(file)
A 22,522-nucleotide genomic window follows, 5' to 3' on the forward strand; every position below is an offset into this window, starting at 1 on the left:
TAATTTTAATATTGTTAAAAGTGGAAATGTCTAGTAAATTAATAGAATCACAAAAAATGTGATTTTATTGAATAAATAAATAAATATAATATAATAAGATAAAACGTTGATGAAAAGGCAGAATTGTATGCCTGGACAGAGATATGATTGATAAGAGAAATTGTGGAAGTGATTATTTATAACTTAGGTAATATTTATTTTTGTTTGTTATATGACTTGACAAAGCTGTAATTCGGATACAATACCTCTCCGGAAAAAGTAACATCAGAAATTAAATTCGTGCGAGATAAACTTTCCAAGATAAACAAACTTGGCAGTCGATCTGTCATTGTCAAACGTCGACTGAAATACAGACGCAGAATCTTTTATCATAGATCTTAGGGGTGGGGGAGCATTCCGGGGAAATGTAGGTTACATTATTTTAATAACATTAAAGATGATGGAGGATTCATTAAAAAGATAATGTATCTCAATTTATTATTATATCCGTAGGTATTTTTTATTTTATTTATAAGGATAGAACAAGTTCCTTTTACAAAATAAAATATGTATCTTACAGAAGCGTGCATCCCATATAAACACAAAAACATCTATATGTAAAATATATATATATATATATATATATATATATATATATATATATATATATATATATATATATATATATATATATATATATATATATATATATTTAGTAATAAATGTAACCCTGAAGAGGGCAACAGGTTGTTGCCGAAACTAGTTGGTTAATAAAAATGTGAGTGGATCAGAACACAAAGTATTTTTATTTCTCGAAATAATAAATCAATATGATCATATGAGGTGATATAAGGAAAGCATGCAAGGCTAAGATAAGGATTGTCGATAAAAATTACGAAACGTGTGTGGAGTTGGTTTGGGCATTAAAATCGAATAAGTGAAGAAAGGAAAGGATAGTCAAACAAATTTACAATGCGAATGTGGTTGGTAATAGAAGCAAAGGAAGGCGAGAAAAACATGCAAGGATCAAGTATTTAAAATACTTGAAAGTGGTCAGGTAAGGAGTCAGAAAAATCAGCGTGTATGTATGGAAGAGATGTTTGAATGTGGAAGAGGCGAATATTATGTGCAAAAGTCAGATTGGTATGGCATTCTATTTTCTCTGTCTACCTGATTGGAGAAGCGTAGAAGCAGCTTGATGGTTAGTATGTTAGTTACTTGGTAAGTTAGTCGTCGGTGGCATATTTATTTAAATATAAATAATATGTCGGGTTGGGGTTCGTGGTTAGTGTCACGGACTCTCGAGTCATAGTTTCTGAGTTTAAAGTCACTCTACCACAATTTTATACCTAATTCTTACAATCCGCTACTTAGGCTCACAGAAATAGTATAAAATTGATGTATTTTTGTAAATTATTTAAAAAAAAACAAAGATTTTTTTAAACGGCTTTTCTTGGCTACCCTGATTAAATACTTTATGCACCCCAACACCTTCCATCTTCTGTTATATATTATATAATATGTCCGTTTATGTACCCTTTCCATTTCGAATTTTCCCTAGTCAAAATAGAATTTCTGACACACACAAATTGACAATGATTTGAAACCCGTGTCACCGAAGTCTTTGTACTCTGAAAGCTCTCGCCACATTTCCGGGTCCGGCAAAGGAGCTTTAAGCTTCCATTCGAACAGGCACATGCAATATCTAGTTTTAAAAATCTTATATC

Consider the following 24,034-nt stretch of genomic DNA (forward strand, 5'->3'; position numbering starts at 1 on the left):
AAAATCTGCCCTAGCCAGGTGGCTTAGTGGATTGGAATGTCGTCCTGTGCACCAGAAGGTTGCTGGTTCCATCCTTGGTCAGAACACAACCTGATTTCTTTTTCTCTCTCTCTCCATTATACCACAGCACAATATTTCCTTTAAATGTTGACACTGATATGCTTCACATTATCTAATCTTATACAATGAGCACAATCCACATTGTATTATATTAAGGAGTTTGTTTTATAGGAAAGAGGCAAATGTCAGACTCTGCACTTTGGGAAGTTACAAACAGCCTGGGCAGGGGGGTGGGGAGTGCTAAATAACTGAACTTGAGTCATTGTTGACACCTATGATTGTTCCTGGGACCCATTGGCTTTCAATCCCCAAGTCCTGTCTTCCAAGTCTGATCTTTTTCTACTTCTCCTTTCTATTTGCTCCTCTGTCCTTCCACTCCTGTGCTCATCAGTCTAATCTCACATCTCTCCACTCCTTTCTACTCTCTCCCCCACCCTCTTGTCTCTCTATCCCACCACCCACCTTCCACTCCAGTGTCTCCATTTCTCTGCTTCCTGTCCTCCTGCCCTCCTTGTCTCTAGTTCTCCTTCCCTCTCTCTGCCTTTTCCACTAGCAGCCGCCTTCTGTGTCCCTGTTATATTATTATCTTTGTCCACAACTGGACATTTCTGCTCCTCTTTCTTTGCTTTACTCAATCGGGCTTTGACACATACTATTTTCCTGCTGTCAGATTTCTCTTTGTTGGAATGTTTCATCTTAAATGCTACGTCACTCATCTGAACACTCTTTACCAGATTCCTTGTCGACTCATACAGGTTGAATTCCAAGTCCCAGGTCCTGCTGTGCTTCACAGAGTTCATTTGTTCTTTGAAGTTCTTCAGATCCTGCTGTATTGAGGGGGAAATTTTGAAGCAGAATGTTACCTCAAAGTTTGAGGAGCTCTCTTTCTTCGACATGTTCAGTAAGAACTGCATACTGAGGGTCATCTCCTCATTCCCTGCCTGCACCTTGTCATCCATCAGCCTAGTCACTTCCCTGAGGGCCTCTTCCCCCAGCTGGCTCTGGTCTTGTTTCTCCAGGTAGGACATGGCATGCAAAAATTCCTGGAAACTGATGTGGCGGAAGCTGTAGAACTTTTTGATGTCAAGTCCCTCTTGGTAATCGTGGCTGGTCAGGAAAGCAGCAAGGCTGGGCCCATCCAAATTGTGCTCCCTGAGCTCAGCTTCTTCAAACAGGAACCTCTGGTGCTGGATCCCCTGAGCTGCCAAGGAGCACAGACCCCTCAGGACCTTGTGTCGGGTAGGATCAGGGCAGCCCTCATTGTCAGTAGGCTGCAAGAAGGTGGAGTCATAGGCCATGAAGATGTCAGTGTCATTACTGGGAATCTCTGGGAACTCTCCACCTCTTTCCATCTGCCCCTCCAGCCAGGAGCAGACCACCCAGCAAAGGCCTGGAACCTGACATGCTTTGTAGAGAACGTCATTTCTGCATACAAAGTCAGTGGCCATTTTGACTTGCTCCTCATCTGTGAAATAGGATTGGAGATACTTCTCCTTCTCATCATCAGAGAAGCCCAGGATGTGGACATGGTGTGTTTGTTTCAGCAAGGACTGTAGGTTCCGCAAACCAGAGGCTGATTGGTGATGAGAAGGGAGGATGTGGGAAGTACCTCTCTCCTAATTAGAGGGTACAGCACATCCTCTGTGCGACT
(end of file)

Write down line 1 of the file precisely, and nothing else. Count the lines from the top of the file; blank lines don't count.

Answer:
A 22,522-nucleotide genomic window follows, 5' to 3' on the forward strand; every position below is an offset into this window, starting at 1 on the left: